As many of my executive leadership clients faced the uncertainty and adversity of this past year, they were compelled to focus more actively on building resilient leadership. Wanting desperately to be able to function best under pressure, master stressful situations, make swift and strong decisions as circumstances felt out of their control.
This year had this effect on many of us – at work and at home.
Life is full of ups and downs. When challenging experiences inevitably arise, we all want to be ready to rise to the occasion.
We often take a militaristic, “tough” approach and focus on demonstrating resilient leadership. We believe that the longer we tough it out, the tougher we are, and therefore the more successful we will be.
For many of us being a resilient leader means focusing on the skills and competence to deal with any situation or set back. It means have control over the current realities and being strong and tough enough to cope with whatever trauma or tragedy comes our way.
The hardest things being met with and described by the strongest and toughest words and actions.
But sometimes the hardest things require the softest approaches.
When reflecting on this past year, those who were demonstrating resilient leadership most, were the ones intentional in their actions and engagements each day. Empathetically, genuinely, compassionately walking in the shoes of their employees. Connecting deep in their organizations. Taking quick action and making hard decisions but with care and compassion.
Resilient leadership was most evident from those leaders who were leading with heart.
What if you could build your resilience and be ready for the greatest hardships by focusing on the softest things?
One of my clients is a global executive tasked with driving a multi-million-dollar change initiative for her company. Delays were costly, critical talent on the team left and change fatigue had set in. It was time to “sell hope”. She demonstrated her commitment to her employees by getting in the trenches with them, recognizing their contributions and engaging them in what mattered most – the feeling of pride, accomplishment, and success they would feel at the completion of the project.
Recognizing the impact that the uncertainty is having on the people that drive the organization and inspiring them with what’s ahead is a sign of resilient leadership.
Being tough and enduring a grueling schedule with long days and sleepless nights doesn’t build resilience. When we lack recovery, it dramatically holds us back from our ability to be resilient. The more imbalanced we become due to overworking, the more value there is in activities that allow us to return to a state of balance. The value of a recovery period rises in proportion to the amount of work required of us. Give yourself the resources and permission to intentionally create internal and external recovery periods. This is the way to role model resilient leadership for yourself and your teams.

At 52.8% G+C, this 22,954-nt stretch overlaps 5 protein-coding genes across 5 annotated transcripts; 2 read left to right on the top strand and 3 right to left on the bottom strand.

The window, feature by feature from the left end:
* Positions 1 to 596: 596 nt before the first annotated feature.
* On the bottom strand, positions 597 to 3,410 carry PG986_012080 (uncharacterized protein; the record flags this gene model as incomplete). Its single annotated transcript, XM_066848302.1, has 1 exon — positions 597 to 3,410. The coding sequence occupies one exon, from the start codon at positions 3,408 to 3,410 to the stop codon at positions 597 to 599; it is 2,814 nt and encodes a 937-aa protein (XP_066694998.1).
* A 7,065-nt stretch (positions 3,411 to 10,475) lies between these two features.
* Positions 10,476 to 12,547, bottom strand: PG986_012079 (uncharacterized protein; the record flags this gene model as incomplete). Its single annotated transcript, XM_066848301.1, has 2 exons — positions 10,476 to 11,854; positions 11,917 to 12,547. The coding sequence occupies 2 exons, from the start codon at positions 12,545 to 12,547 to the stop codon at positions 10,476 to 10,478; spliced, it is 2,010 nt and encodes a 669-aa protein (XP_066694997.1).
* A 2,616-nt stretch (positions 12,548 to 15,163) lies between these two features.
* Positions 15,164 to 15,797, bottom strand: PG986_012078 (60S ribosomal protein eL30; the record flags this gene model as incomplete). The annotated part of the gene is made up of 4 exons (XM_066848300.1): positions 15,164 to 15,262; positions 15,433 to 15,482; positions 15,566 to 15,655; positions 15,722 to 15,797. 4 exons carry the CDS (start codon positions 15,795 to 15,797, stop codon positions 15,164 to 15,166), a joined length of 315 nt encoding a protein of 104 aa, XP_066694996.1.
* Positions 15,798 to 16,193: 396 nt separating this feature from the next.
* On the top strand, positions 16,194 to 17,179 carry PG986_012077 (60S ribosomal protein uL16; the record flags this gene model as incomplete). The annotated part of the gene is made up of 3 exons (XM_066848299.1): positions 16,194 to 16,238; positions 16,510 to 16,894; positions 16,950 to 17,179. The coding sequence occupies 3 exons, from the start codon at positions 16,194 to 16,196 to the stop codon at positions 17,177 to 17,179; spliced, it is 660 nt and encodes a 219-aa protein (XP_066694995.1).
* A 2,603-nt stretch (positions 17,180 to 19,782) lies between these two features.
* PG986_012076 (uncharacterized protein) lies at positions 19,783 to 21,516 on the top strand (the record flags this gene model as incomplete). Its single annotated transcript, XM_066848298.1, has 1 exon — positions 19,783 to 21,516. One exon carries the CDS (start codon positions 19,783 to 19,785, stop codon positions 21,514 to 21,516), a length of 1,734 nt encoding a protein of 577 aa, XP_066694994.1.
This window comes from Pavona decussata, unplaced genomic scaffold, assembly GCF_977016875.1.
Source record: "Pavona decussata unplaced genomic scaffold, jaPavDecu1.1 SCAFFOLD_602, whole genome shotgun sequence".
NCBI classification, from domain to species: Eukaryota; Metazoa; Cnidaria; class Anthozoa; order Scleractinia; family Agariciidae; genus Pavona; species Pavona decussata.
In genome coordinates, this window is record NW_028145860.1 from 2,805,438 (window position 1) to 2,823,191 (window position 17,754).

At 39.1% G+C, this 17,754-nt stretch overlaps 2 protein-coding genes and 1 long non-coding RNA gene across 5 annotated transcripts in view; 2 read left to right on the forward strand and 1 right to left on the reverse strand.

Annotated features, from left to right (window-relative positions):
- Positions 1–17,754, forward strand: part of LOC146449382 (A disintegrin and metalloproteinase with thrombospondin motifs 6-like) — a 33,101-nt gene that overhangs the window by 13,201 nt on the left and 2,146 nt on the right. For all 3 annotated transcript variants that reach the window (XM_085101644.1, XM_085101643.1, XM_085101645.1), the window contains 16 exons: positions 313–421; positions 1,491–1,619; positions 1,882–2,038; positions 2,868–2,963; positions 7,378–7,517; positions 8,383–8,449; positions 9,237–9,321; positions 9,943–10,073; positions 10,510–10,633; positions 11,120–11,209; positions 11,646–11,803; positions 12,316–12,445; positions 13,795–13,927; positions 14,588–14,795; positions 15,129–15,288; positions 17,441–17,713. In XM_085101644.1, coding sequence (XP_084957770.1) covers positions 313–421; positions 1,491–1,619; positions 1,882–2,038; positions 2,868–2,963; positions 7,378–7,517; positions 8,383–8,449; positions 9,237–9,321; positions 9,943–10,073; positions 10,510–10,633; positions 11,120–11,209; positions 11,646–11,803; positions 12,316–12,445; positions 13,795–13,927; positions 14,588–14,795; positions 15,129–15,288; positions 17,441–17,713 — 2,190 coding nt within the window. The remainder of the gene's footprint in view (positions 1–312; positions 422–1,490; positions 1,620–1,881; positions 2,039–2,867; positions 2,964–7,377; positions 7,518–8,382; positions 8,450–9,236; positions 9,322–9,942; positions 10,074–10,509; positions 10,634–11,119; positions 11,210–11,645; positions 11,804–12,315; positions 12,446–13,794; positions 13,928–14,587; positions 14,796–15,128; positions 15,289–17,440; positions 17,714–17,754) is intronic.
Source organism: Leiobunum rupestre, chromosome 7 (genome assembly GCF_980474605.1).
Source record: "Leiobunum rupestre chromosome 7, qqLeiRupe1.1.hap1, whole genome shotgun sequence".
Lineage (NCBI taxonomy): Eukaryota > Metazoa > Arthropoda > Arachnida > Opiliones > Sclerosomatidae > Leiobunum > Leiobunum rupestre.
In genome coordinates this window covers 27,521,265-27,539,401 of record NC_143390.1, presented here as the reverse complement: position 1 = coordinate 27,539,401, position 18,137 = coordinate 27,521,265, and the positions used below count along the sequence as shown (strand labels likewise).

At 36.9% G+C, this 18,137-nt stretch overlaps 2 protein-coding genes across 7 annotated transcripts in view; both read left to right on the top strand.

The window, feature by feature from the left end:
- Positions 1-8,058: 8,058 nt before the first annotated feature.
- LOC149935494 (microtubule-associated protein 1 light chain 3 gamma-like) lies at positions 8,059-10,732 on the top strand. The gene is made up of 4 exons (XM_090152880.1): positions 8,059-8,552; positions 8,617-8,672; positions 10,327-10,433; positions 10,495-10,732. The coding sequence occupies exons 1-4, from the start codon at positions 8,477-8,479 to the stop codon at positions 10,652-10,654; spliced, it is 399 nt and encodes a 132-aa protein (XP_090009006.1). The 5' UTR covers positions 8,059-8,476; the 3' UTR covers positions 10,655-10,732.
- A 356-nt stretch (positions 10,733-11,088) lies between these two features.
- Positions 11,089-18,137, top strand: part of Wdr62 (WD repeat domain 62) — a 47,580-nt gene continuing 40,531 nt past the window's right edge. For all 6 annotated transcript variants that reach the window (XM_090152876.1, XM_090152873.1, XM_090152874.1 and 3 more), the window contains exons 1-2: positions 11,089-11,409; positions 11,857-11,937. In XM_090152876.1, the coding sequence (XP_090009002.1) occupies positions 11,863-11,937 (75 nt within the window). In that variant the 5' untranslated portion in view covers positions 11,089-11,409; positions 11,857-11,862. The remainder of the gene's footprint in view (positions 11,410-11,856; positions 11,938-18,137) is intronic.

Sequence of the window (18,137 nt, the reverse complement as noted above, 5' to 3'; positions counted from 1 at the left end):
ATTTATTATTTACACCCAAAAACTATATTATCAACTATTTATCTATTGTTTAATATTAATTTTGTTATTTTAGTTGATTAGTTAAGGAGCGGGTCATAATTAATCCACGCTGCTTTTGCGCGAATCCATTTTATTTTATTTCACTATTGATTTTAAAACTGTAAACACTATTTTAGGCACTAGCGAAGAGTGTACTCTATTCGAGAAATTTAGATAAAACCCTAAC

“Focus on what's strong rather than what's wrong.”
In times of crisis, it is easy to focus on what was missed, what needs to be solved, what could have gone better. When we only see what is wrong, then feelings of disappointment and regret seep into everything we do. Instead, provide the compass to weather the storm - shift the focus to trust in self and team, and reinforce confidence in them that they will emerge even stronger tomorrow.
We all seek to grow, and challenging moments are there to do just that. Leaders that bring optimism and confidence to their employees will build a sense of resilience in them and those around them.
Over the last year I have seen some interesting examples of how my clients maintained connection with their employees – virtual coffee breaks or happy hours, introductions of kids and pets on video calls, starting meetings with ice breaker questions, Uber Eats home deliveries so teams can enjoy lunch together. These actions acknowledge how radically personal priorities have shifted and how a global health crisis has created a collective change in our lives.
Providing the forums for team members to express their thoughts, worries and fears and supporting their ability to connect with each other, gives them a sense of psychological safety during times of crisis.
As a leader, being empathetic and understanding and sharing your own personal challenges will demonstrate that you are “in it together”. Create the community they need behind them and everyone will build the resilience necessary to get through challenging times together.
Ultimately, the resilient leadership needed today requires INTENTION - leveraging the softer side of resilience to endure the hardest of times. These leaders are vulnerable and empathetic in their engagements and interactions. They invest in human interaction during challenging times and better prepare their teams and organizations to face the hardships of tomorrow.
There are countless opportunities daily to practice the softer side of resilience and to lead with heart. If you are interested in learning more about intentional, resilient leadership and these practices to build your resilience for today and tomorrow, schedule a call today.
Tricia is a global business leader, author, and leadership coach. Her unique corporate background gives her a clear understanding of the personal and professional challenges that senior business leaders face today. She brings real-life expertise around talent, culture, and leadership to every coaching engagement. Tricia is committed to helping individuals, teams and organizations accelerate performance.
Tricia believes this can be done with authenticity and staying true to personal values, beliefs, and leadership styles.